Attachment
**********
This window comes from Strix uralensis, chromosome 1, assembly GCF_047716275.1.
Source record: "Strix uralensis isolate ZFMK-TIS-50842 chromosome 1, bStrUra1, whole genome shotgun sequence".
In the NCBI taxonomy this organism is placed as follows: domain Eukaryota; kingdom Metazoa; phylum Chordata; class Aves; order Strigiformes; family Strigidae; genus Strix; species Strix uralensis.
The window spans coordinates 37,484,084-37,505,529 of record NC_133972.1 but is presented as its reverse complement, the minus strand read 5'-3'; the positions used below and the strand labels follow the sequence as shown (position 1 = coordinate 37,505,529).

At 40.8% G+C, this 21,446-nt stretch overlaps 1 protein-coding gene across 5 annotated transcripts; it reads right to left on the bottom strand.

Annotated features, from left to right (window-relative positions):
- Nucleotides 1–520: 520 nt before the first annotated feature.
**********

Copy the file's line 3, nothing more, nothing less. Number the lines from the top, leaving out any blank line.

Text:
In the NCBI taxonomy this organism is placed as follows: domain Eukaryota; kingdom Metazoa; phylum Chordata; class Aves; order Strigiformes; family Strigidae; genus Strix; species Strix uralensis.